Trails for everyone, forever
We're reimagining Washington's trail system — starting with the most beloved hiking spots across the state | by Allie Tripp
Our state’s iconic trails serve as touchstones for locals and newcomers alike, appearing all over social media, listed in outdoor guides and serving as living testaments for the unmatched beauty of our region.
But these trails don’t just happen.
They require thoughtful planning, public funding and commitment from communities to maintain. As Washington’s population has grown, growing demand for trails and chronic underfunding has placed an inordinate amount of strain on the system. Significant effort and innovation are required if we are going to have trails for everyone, forever.
WTA has a history of stepping in when it’s needed so hikers always have trails to explore. Now, we’re focusing our efforts on building a sustainable trail system for the future. We are excited to share with you the beginning of our Trails Rebooted campaign, which is creating solutions to support our popular recreation areas by improving existing trails, championing the construction of new ones and helping hikers see the role they play in the future of trails.
Where you might see a single trail, we are looking at landscape level opportunities. Where you might see a crowded parking lot, WTA sees dozens of new hikers who could become champions for trails and public lands. These hikers could attend Hiker Rally Day, become trail ambassadors, volunteer to do trail work and become WTA members!
Through Trails Rebooted, WTA is focused on improving existing trails while supporting the construction of new ones. We will guide hikers to similarly inspiring experiences, just on new and different trails. In 2019, we will be exploring solutions in several pilot areas that we believe can meet the needs of hikers in the future. Reimagining and upgrading these trail systems now — with sustainability and growing demand in mind — will guarantee memorable hikes for generations to come. Here are the areas where we’re focusing our attention first:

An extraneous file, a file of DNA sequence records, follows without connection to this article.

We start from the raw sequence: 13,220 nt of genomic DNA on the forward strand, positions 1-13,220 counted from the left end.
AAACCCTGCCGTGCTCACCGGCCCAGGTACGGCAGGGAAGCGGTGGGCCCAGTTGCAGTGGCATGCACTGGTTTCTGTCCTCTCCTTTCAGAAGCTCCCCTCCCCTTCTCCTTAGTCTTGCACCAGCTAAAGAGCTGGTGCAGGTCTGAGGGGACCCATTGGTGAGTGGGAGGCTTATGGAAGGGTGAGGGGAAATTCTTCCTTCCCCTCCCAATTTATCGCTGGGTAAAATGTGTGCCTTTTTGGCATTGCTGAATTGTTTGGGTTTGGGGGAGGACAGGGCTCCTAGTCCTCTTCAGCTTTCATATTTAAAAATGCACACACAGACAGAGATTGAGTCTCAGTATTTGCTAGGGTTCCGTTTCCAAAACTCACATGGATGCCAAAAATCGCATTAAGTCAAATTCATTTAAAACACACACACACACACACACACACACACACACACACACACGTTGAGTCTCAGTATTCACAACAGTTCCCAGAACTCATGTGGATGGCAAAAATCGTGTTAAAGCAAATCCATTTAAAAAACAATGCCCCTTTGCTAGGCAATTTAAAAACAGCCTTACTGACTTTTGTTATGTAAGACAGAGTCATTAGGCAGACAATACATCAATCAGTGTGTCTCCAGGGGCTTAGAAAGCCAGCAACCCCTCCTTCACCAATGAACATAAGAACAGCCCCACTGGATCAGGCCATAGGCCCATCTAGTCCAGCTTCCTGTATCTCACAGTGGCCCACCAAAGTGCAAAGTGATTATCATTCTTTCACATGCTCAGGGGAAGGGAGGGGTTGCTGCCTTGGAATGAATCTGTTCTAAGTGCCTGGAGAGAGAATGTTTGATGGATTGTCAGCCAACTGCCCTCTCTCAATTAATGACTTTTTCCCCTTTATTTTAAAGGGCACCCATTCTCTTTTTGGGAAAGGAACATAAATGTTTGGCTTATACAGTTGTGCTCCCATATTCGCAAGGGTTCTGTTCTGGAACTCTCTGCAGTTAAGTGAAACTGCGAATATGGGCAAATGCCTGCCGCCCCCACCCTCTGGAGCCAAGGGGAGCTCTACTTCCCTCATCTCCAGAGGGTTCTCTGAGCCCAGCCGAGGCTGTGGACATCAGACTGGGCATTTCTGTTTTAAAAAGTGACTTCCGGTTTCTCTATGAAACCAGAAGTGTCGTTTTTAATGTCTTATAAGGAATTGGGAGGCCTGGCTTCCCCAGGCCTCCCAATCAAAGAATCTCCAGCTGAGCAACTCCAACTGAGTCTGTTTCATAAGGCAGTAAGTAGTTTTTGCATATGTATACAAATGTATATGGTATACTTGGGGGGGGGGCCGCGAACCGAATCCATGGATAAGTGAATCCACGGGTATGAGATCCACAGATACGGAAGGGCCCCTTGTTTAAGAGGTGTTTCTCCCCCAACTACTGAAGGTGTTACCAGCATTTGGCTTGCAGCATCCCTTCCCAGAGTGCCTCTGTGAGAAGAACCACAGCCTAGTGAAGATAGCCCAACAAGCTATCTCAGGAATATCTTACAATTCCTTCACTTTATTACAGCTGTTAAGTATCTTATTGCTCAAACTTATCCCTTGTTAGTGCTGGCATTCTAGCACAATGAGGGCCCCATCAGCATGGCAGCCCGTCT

The Teanaway area is a favorite among WTA staff. And now, this area is even better for outdoor recreation with the addition of the Teanaway Community Forest. The forest, the first of its kind in Washington, offers stupendous recreation opportunities just beyond the hubbub of the most popular parts of the I-90 corridor.
This sun-drenched side of the Cascades offers early-season escapes from rain and a wide variety of biodiversity to admire while you hike. WTA is proud to have been supporting this area since its purchase in 2013. In late 2018, the forest’s 15-year recreation plan was finalized, including input from hundreds of WTA advocates. In this pilot area, we are excited to contribute to the execution of this recreation plan through trail building and maintenance and relationship building with the local community, other nonprofits and land managers. We see this trail system becoming a new network to explore beyond the popular I-90 trails, dispersing hikers and offering connections to the greater Teanaway area beyond the community forest.
Just outside the northeast corner of Mount Rainier National Park, this area has several wonderful hikes that are already popular. Recent fires and an ongoing landscape analysis by the U.S. Forest Service offer a ripe opportunity to think decades into the future about what recreation could look like in this region. In this pilot area, WTA hopes to work with users to create a more sustainable trail system for hikers, offering new adventures to educate and engage people on the importance of this landscape to the local watershed and all the communities downstream.